What's Motivating Young Vets to Take Up Politics?
A congressman from Massachusetts spent part of this weekend campaigning for a would-be congressman from Northeast Ohio. The link is that they’re both Democrats, both Ivy League grads and both vets of America’s most-recent wars. We talked with the two about the increasingly visible role of veterans in this year’s elections.
Congressman Seth Moulton served four tours in Iraq where he earned a Bronze Star before running for Congress with the endorsement of people like Gen. Stanley McChrystal. His bio — which also includes three degrees from Harvard – is part of why his name comes up when talk turns to 2020 presidential candidates.
But on this scorching Saturday, he was campaigning from one end of Ohio’s 7th Congressional District to the other with Ken Harbaugh. Harbaugh’s a Navy pilot who founded a nonprofit that employs vets to deploy aid to disasters around the world.
Moulton acknowledges Harbaugh is the kind of candidate he has recruited. But he says he’s had help.
“The No. 1 recruiter we have is our commander-in-chief, Donald Trump," said Moulton. "He’s inspiring so many Democratic veterans to stand up and say we’re going to take this country back.”
Same words, different meaning?
Among them is Harbaugh, who says he recalls the oath he took as a 22-year-old joining the U.S. Navy.
“I swore to support and defend -- not a party, certainly not an individual -- but the Constitution of the United States.” Harbaugh acknowledges it’s the same oath members of Congress take, “but it’s different when you’ve put your life on the line for it, when honestly you’ve lost buddies... You bring to the job a seriousness, a love for the Constitution and the separation of powers… And I think this generation of vets running for Congress is going to bring that to Washington with them.”
Moulton notes the military recruits people from widely different backgrounds.
“We were able to set aside those differences to do what was right for the country. And fundamentally, I think that’s what Americans should expect of members of Congress as well.”
The audience at the stop Moulton and Harbaugh made in Stark County included a conservative, life-long Republican -- an Air Force vet who’s been coming to Harbaugh events for a few weeks now. Harbaugh says there’s something that transcends issues.
“The main thing people want is accountability. They want people who are going to… be honest with them. We’re not going to agree on everything and we shouldn’t. I hope we don’t… That wouldn’t be democracy. But at least we’re showing up, and we’re being truthful and we’re representing who we are.”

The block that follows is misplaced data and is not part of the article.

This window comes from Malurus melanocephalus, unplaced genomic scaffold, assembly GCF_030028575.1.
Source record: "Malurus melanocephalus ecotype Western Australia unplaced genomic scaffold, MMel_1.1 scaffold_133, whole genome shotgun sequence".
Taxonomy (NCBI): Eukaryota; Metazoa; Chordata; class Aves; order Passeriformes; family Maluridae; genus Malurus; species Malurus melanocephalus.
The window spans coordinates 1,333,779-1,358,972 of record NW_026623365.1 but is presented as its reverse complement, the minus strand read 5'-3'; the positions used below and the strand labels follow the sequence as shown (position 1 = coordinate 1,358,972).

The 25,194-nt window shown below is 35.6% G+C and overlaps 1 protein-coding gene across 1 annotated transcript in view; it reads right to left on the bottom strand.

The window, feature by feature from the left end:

Moulton says boot camp in the Marines drummed that into him.
“You can drop out of a run and they’ll give you another shot. You can fail a test, and you can retake it tomorrow. But if you lie about anything, you’re gone that afternoon.”
The 7th Congressional District stretches from Lorain County southwest through rural sections of central Ohio before veering back northeast through Tuscarawas and Stark counties. It is a heavily Republican district now represented by four-term incumbent Bob Gibbs. Moulton acknowleges Harbaugh faces tough odds. But he notes he did, too, when he took on a Democratic incumbent in Massachusetts’s 2014 primary.
“People look at Ken and don’t just see a Democrat. They see someone they can trust as a leader."
The Trump factor
Moulton admits President Trump has had an impact on this year’s congressional election beyond galvanizing Democrats.
“In all honesty, a lot of people voted for Trump because they’re frustrated. They’re frustrated with Washington and I get that… I have a lot of friends who voted for Trump. But we have a commander-in- chief that we can’t trust and we have a commander-in-chief who’s unchecked in Washington. And that’s why we need to restore some balance in Washington.”
Harbaugh says Congress is failing in its “most fundamental responsibility to serve as a separate branch of government. That was ordained by the Founders as one of the key features of our democracy.”
Harbaugh is one of dozens of vets of the Iraqi and Afghan wars running for state and congressional seats this year. In 2017, vets made up just 20 percent of the U.S. senators and 19 percent of Congress. The Pew Research Center says they made up 81 percent of the Senate 45 years ago, and 75 percent of the House.